This past weekend I had the chance to see A Long Day's Journey into Night, a play by Eugene O'Neill, performed at the Lion Theatre.

Prior to seeing the play, all I knew was that it had been made into a film and that it was a Pulitzer Prize winning drama. So going into it, I was pretty much an open book.

The first two minutes were cheerful, which cannot be said for the rest of the drama- and when I say drama, I mean drama. After those two happy minutes was a three hour long, semi-depressing blame game.

The story revolved around one family over the duration of what seemed like a very, very long day. Each member is haunted by ghosts, not the Casper kind, but ghosts of bad memories and experiences. What unfolded was definitely powerful, and quite compelling.

The cast gave wonderful performances overall, however in the beginning it seemed as if every once in a while a few cast members would fumble on a line or two. After it happened more than once, I realized that it probably wasn't part of the script. Besides that, the monologues especially given by the Mary character were really captivating.

At times, I found the dialogue to be a little on the boring side and sometimes repetitive. I was beginning to hear a lot of the same stuff, and I started to see people's heads kind of slowly fall back into their seats. It didn't exactly help that the fourth act was set in very dim lighting, perfect for napping.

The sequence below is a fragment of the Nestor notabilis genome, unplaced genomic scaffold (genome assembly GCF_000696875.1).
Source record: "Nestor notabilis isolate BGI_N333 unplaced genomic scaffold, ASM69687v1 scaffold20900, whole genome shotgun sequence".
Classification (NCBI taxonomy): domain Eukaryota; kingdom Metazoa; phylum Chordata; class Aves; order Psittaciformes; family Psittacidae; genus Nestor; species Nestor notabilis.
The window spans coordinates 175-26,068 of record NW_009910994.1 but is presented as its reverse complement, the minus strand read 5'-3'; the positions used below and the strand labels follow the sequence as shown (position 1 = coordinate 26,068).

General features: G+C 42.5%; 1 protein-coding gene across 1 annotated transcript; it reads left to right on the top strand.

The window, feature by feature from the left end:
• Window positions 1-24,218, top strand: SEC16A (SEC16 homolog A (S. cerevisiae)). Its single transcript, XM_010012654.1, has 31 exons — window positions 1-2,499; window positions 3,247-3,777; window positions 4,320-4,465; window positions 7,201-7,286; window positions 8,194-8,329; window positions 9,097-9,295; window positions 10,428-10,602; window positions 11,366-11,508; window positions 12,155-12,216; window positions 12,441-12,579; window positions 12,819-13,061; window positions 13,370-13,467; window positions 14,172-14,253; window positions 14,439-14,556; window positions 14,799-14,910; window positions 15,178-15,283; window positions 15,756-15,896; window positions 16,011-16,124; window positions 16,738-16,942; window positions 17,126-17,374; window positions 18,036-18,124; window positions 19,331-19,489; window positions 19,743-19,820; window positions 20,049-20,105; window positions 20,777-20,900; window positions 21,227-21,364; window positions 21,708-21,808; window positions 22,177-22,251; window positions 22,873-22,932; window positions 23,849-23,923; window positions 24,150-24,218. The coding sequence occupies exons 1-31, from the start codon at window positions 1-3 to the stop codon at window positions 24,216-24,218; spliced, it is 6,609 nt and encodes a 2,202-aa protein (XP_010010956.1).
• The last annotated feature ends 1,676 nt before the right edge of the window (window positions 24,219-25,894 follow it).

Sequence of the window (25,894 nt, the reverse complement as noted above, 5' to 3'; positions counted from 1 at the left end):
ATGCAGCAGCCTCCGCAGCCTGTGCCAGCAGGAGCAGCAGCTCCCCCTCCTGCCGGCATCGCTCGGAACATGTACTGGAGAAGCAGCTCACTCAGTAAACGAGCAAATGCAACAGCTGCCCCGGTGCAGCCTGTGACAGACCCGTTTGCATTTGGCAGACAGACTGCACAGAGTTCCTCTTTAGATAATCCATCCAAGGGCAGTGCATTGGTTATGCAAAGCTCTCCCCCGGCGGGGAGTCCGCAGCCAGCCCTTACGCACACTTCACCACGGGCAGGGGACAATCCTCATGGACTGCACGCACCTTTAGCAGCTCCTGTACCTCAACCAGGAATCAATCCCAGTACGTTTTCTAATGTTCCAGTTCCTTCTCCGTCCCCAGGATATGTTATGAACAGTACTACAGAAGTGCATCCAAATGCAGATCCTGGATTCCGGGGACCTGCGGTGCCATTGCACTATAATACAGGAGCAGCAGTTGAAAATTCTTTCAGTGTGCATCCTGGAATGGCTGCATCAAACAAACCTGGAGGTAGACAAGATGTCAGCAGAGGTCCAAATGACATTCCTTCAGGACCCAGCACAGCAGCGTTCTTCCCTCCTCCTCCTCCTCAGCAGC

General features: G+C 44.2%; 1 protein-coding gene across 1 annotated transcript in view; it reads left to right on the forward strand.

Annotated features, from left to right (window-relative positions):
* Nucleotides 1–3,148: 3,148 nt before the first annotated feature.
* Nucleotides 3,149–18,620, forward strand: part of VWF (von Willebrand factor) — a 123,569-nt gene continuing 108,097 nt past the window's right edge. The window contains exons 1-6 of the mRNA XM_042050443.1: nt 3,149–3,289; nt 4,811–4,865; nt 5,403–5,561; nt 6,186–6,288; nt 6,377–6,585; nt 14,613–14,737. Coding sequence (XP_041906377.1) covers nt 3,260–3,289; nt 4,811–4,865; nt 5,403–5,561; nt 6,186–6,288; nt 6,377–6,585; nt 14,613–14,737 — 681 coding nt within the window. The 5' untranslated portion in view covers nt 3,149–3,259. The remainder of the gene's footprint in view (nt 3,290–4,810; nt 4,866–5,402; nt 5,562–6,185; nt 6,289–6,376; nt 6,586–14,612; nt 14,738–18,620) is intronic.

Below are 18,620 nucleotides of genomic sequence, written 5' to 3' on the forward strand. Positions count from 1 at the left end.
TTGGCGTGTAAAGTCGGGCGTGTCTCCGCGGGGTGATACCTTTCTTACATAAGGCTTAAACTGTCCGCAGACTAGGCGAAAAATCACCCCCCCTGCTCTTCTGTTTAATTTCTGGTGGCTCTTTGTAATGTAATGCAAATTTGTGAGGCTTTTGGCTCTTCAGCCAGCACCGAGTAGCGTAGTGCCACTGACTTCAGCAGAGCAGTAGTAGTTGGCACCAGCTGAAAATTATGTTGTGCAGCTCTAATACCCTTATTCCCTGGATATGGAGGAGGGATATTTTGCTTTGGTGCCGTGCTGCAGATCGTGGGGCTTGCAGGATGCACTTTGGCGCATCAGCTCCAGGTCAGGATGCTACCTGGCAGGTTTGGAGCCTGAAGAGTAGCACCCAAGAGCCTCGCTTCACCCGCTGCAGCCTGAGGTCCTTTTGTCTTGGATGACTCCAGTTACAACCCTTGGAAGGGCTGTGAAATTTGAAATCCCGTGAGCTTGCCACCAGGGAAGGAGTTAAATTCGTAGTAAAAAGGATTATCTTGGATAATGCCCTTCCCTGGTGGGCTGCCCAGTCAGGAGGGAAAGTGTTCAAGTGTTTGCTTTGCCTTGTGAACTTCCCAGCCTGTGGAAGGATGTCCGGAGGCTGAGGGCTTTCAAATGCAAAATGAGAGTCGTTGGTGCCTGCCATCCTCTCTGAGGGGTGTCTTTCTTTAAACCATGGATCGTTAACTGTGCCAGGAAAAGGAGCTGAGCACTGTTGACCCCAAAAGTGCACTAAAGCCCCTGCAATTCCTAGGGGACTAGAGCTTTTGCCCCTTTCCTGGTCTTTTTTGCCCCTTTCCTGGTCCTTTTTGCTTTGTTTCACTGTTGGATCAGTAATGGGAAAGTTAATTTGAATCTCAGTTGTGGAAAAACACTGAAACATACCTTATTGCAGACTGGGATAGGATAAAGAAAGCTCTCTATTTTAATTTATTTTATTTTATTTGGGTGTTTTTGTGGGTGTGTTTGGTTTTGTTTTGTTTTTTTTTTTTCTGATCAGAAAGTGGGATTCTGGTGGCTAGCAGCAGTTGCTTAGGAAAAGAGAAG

The dim lighting and a very long third and fourth act made up for a few empty seats after the intermission. It really did seem to drag towards the end which took away from the performances by three vital characters.

By the end, I was satisfied with the performance but a little bit disappointed at the length of the play. The cast is immensely talented and I was genuinely drawn in during some very intense moments. It wasn't appropriate for say, a date, but if you've heard of the play/film and are eager to see it in person, I'd say go for it!

If you do want to catch the play, go soon because it is coming to the end of its three-week limited engagement on June 12th.

Performed at the Lion Theatre, part of Theatre Row at 410 West 42nd Street, tickets are $18 and can be purchased three ways: online at, calling 212-279-4200, or in person at the Theatre Row Box Office from 12pm to 8 pm daily.

--Samantha Chin, NYCRD contributor

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